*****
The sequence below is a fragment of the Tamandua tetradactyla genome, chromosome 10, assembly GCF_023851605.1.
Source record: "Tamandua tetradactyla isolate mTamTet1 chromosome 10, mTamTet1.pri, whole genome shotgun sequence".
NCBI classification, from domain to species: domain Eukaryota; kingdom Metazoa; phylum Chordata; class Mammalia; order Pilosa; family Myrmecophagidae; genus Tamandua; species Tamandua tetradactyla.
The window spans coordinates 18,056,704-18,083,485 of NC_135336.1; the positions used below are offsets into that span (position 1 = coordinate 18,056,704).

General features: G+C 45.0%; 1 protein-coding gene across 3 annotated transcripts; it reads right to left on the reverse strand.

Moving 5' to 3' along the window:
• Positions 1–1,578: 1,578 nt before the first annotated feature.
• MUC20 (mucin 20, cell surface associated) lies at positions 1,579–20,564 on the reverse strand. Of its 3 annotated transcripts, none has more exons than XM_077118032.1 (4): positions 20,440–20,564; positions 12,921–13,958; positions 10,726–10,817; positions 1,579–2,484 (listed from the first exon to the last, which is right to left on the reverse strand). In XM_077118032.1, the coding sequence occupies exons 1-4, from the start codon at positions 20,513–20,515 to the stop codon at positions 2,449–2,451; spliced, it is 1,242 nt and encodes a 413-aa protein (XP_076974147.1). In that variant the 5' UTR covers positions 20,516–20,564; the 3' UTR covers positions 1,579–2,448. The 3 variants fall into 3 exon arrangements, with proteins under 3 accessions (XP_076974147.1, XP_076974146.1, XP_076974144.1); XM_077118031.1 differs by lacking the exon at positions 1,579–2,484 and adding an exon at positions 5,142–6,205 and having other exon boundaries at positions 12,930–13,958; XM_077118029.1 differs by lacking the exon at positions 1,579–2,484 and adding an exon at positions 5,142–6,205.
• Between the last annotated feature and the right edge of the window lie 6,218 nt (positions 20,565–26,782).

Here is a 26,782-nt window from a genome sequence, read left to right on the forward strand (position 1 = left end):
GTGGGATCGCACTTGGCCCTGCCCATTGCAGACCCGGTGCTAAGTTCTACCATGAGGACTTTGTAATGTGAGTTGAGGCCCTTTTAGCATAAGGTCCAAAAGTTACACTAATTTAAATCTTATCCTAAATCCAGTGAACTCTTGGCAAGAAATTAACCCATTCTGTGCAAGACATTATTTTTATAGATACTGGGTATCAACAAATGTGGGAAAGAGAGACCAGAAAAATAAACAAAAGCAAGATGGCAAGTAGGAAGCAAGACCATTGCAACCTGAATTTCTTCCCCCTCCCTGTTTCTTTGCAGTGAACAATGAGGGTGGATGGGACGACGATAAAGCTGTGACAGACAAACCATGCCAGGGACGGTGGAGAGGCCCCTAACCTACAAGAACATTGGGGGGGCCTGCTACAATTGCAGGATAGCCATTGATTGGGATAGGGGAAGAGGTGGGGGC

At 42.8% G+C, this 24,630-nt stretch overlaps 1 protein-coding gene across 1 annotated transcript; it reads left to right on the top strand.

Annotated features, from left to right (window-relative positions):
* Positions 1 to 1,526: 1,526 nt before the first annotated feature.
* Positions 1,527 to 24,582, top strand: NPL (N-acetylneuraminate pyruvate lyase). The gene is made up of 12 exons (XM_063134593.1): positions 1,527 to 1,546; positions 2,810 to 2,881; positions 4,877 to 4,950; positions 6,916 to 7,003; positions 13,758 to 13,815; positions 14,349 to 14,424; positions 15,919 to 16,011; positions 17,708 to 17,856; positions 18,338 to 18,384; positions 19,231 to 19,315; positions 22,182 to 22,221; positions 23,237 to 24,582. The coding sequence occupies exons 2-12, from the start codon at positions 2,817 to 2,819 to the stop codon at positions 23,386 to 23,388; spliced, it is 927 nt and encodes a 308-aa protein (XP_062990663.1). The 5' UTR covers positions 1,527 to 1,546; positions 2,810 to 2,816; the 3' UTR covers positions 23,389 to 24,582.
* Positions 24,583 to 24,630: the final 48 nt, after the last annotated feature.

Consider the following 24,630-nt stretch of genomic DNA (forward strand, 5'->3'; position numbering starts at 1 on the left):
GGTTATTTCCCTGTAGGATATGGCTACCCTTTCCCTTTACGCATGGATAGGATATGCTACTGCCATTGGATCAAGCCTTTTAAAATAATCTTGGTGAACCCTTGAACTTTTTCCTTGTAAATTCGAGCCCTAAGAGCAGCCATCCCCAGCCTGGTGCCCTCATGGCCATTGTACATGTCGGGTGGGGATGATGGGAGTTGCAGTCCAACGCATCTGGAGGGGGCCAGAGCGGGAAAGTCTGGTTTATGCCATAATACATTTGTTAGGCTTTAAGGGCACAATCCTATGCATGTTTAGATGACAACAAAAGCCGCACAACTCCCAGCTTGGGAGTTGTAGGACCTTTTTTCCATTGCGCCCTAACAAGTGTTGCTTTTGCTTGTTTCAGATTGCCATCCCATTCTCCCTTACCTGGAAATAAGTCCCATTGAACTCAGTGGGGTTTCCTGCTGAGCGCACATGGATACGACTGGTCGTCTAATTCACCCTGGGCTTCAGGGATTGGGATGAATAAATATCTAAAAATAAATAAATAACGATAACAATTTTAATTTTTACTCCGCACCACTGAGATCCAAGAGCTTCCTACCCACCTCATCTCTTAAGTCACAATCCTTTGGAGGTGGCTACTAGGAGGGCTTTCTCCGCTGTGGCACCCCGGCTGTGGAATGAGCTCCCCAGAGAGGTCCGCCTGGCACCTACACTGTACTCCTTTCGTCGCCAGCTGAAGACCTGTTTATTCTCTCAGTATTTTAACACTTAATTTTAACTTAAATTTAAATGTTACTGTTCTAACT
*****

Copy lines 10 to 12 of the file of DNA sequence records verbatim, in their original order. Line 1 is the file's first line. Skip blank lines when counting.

Here is a 26,782-nt window from a genome sequence, read left to right on the forward strand (position 1 = left end):
GTGGGATCGCACTTGGCCCTGCCCATTGCAGACCCGGTGCTAAGTTCTACCATGAGGACTTTGTAATGTGAGTTGAGGCCCTTTTAGCATAAGGTCCAAAAGTTACACTAATTTAAATCTTATCCTAAATCCAGTGAACTCTTGGCAAGAAATTAACCCATTCTGTGCAAGACATTATTTTTATAGATACTGGGTATCAACAAATGTGGGAAAGAGAGACCAGAAAAATAAACAAAAGCAAGATGGCAAGTAGGAAGCAAGACCATTGCAACCTGAATTTCTTCCCCCTCCCTGTTTCTTTGCAGTGAACAATGAGGGTGGATGGGACGACGATAAAGCTGTGACAGACAAACCATGCCAGGGACGGTGGAGAGGCCCCTAACCTACAAGAACATTGGGGGGGCCTGCTACAATTGCAGGATAGCCATTGATTGGGATAGGGGAAGAGGTGGGGGC

At 42.8% G+C, this 24,630-nt stretch overlaps 1 protein-coding gene across 1 annotated transcript; it reads left to right on the top strand.